If your hard-boiled eggs are too hard to peel, then the eggs you used are too fresh. Try using these eggs in an egg salad, or anywhere else you would need chopped eggs!
Salting eggs while they are frying toughens the white. Instead, salt the eggs immediately after cooking, but before they get cold, so the eggs have time to absorb the flavors of the salt.
Always fry eggs on a low heat. They will absorb less fat this way and do not toughen up and get that hard material around the edge.
Salmonella is a foodbourne infection of the intestinal tract. It can occur from eating raw or undercooked eggs. The bacteria are found in healthy hens' ovaries producing healthy looking eggs. The bacteria can be passed on to the yolk of the egg, and in lesser instances, even in the whites. The temperature at which salmonella can be destroyed is at 160 degrees F (71 degrees C). Pasteurized eggs are held for 3.5 minutes in 140 degree F (60 degrees C) water. This will kill any possible salmonella bacteria.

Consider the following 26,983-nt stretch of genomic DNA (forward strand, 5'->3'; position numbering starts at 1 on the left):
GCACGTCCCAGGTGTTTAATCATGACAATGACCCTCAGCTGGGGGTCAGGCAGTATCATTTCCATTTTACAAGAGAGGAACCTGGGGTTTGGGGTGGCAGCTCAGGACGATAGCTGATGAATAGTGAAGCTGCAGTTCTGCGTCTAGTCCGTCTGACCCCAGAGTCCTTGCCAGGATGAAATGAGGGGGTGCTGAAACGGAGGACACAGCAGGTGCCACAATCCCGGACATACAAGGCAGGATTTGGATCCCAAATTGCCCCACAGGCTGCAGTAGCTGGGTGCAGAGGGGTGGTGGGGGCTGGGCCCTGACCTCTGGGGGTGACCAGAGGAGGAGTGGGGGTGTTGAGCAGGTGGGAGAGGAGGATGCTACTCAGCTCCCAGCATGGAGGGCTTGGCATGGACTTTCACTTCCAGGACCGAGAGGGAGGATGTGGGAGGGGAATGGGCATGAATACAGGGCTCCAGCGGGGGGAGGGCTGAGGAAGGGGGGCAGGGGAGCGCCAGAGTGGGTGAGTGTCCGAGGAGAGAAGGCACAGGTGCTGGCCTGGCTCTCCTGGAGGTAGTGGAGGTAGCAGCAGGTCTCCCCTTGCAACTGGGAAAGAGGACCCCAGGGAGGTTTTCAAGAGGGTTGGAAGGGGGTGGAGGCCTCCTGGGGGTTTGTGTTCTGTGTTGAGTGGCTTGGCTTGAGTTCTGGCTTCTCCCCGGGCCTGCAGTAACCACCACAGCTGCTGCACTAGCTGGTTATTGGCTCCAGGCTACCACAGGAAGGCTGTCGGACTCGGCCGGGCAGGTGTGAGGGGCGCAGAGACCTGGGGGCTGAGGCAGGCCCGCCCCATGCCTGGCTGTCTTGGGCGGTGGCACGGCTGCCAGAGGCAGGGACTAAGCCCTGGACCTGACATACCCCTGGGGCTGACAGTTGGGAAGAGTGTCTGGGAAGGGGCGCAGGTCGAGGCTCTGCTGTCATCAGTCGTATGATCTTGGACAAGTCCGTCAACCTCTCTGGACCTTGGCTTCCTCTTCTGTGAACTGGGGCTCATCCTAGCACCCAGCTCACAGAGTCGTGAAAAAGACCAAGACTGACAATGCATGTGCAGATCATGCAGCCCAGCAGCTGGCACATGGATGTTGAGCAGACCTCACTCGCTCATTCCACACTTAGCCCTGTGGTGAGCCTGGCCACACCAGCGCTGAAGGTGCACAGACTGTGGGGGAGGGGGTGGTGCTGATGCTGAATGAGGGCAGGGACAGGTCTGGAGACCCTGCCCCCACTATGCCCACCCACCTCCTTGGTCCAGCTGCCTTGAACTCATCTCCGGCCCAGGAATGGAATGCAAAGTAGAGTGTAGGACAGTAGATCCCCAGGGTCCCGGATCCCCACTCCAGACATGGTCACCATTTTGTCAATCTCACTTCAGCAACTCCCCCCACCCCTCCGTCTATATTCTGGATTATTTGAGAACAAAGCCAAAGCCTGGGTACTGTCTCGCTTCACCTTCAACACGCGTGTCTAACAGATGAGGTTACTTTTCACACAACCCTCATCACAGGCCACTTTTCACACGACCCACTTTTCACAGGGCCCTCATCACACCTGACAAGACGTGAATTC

Basil, chervil, chili powder, chives, cumin, curry, dill, fennel, marjoram, paprika, parsley, savory, tarragon, thyme.
Additional Information (Web Sites)
American Egg Board
Recipe By: Jennifer A. Wickes
Add the eggs into salted water, and bring to a boil.
Boil for 10 minutes. Then drain the water and add ice and cold water to the eggs.
When the ice melts, the eggs are cool enough to handle (about 20 minutes).
Slice eggs in half. Remove the yolks and place in a bowl.
Mash the yolks. Add the rest of the ingredients, and mix well.
Using a cookie press or a pastry bag (or you can just spoon in the yolk mixture), refill the eggs with the yolk mixture.
Sprinkle each egg with paprika.
Garnish the eggs by putting them on a plate of lettuce.
Yields: 12 servings